Psychologists have been studying identity processes at the intrapsychic level that resemble what sociologists have noted at the macro-societal level. Specifically, using the identity capital model introduced in previous issues of this journal (Côté, Journal of Adolescence, 19, 419-430; 20, 421-437), we explore a link between the psychologically oriented identity status paradigm, and the sociologically oriented individualization theory. The primary link between these two disciplinary approaches appears to be that the individualization process can be operationalized in terms of agency in identity formation. The relationship between agency and identity formation has been recognized by identity status researchers for some time, but primarily in terminology referring to the intrapsychic level; hence, in some respects, identity status researchers anticipated individualization theory. This link was empirically investigated in three studies of ethnically diverse samples. It was concluded, with a high degree of replication, that the identity statuses representing identity confusion (Diffusion) and identity synthesis (Achievement) appear to represent forms of default and developmental individualization, respectively. This comparison of similar elements between psychological and sociological perspectives may yield a richer understanding of identity formation processes, and help to pave the way for future interdisciplinary research.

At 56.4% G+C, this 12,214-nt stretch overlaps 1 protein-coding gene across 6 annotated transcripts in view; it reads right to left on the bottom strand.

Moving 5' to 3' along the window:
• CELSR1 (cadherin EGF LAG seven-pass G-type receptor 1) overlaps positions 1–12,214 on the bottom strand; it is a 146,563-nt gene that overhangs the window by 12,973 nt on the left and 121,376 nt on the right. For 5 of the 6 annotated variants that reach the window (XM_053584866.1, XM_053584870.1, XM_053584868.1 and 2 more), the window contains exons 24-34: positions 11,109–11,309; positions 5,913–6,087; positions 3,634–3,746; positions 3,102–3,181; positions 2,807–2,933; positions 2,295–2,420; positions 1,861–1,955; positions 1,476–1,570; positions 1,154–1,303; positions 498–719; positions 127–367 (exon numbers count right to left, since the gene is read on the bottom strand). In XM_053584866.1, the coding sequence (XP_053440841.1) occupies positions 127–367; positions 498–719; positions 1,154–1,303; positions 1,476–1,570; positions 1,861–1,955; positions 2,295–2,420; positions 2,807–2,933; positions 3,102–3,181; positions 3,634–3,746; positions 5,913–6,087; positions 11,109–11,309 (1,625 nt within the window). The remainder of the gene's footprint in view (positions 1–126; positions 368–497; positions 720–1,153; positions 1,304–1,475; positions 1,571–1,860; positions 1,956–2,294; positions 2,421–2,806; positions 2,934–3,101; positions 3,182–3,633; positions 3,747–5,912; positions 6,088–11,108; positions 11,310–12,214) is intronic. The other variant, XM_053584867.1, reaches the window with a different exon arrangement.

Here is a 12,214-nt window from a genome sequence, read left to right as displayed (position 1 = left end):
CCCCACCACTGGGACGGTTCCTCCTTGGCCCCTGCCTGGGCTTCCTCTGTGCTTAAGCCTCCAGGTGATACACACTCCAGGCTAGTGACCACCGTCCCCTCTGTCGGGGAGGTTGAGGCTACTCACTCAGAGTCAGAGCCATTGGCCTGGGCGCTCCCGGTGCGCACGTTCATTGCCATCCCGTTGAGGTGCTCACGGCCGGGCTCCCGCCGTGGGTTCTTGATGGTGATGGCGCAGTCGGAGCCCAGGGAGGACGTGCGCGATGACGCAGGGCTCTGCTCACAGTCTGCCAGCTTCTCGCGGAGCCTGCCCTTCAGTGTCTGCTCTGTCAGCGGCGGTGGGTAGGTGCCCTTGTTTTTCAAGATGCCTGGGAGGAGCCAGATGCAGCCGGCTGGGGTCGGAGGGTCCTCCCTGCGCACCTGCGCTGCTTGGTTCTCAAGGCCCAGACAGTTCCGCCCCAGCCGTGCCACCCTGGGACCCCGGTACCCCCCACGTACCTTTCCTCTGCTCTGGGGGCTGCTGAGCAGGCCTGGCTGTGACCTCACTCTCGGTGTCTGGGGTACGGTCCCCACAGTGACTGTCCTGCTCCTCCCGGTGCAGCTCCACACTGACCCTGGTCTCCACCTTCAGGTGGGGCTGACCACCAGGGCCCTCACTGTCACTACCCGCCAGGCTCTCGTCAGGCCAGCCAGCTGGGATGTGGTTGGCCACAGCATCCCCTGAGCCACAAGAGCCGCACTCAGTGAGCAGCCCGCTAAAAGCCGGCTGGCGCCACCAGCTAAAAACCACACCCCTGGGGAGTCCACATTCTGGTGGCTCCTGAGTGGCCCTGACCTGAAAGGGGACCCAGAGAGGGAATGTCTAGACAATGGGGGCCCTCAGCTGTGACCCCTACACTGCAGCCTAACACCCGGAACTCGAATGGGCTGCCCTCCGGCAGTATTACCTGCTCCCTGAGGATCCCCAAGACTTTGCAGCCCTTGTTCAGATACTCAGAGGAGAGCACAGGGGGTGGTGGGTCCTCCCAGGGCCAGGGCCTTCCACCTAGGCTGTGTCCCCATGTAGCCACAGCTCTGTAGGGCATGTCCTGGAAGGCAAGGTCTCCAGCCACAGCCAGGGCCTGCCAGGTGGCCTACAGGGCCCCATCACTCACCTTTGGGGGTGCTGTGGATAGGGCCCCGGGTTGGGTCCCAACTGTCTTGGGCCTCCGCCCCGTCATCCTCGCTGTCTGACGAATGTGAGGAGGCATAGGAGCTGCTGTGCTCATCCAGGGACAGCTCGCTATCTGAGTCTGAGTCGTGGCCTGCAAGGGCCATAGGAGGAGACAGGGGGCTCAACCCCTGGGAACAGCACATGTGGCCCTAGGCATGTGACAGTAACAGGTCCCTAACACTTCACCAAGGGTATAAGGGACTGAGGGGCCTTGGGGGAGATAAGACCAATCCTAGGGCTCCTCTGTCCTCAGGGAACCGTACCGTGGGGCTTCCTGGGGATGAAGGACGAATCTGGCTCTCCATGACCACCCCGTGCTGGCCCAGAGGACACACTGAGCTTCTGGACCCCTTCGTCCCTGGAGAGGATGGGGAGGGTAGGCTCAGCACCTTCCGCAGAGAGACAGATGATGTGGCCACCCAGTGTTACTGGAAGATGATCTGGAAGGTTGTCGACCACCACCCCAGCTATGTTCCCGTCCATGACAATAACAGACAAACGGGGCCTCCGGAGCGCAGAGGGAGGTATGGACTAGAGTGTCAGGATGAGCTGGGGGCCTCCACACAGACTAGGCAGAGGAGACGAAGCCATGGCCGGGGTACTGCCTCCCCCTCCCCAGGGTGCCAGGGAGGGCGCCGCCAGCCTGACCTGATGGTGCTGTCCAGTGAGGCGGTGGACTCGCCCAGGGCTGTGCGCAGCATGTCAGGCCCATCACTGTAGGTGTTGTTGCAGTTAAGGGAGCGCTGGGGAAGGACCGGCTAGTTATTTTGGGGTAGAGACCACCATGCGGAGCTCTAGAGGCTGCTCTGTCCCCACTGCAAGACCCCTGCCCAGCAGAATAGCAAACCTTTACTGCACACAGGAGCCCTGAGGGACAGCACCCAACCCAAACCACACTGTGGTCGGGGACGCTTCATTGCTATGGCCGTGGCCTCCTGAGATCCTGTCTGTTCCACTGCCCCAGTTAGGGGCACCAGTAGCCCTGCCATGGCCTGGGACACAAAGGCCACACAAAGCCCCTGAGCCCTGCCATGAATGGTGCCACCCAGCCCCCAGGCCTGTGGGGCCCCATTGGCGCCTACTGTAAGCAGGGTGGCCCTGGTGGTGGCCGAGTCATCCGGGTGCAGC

ASJC Scopus subject areas
- Pediatrics, Perinatology, and Child Health
- Social Psychology
- Developmental and Educational Psychology
- Psychiatry and Mental health